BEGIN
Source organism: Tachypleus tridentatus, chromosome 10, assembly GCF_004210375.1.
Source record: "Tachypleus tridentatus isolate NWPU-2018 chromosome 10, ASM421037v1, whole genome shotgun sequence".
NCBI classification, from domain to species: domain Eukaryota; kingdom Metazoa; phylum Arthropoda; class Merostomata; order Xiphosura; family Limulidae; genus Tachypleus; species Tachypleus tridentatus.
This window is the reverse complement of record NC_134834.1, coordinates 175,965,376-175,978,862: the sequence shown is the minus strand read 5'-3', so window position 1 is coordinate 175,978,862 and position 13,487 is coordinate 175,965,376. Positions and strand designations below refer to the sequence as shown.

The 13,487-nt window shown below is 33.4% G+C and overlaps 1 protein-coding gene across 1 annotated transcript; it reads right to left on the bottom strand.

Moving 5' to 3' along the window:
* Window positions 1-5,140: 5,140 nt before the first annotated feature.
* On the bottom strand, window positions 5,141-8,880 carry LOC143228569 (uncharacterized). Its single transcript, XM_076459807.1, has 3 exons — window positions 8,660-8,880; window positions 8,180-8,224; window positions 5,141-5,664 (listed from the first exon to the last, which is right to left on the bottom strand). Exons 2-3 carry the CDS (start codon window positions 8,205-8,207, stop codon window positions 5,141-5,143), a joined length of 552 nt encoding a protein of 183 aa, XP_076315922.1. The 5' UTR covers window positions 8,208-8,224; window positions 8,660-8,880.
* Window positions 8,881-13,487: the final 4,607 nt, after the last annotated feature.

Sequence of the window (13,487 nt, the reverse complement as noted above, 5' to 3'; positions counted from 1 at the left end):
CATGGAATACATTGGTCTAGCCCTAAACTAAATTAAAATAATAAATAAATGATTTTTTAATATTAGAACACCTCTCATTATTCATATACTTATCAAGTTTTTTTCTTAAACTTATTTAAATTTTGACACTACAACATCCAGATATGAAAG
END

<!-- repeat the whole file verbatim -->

Source organism: Tachypleus tridentatus, chromosome 10, assembly GCF_004210375.1.
Source record: "Tachypleus tridentatus isolate NWPU-2018 chromosome 10, ASM421037v1, whole genome shotgun sequence".
NCBI classification, from domain to species: domain Eukaryota; kingdom Metazoa; phylum Arthropoda; class Merostomata; order Xiphosura; family Limulidae; genus Tachypleus; species Tachypleus tridentatus.
This window is the reverse complement of record NC_134834.1, coordinates 175,965,376-175,978,862: the sequence shown is the minus strand read 5'-3', so window position 1 is coordinate 175,978,862 and position 13,487 is coordinate 175,965,376. Positions and strand designations below refer to the sequence as shown.

The 13,487-nt window shown below is 33.4% G+C and overlaps 1 protein-coding gene across 1 annotated transcript; it reads right to left on the bottom strand.

Moving 5' to 3' along the window:
* Window positions 1-5,140: 5,140 nt before the first annotated feature.
* On the bottom strand, window positions 5,141-8,880 carry LOC143228569 (uncharacterized). Its single transcript, XM_076459807.1, has 3 exons — window positions 8,660-8,880; window positions 8,180-8,224; window positions 5,141-5,664 (listed from the first exon to the last, which is right to left on the bottom strand). Exons 2-3 carry the CDS (start codon window positions 8,205-8,207, stop codon window positions 5,141-5,143), a joined length of 552 nt encoding a protein of 183 aa, XP_076315922.1. The 5' UTR covers window positions 8,208-8,224; window positions 8,660-8,880.
* Window positions 8,881-13,487: the final 4,607 nt, after the last annotated feature.

Sequence of the window (13,487 nt, the reverse complement as noted above, 5' to 3'; positions counted from 1 at the left end):
CATGGAATACATTGGTCTAGCCCTAAACTAAATTAAAATAATAAATAAATGATTTTTTAATATTAGAACACCTCTCATTATTCATATACTTATCAAGTTTTTTTCTTAAACTTATTTAAATTTTGACACTACAACATCCAGATATGAAAG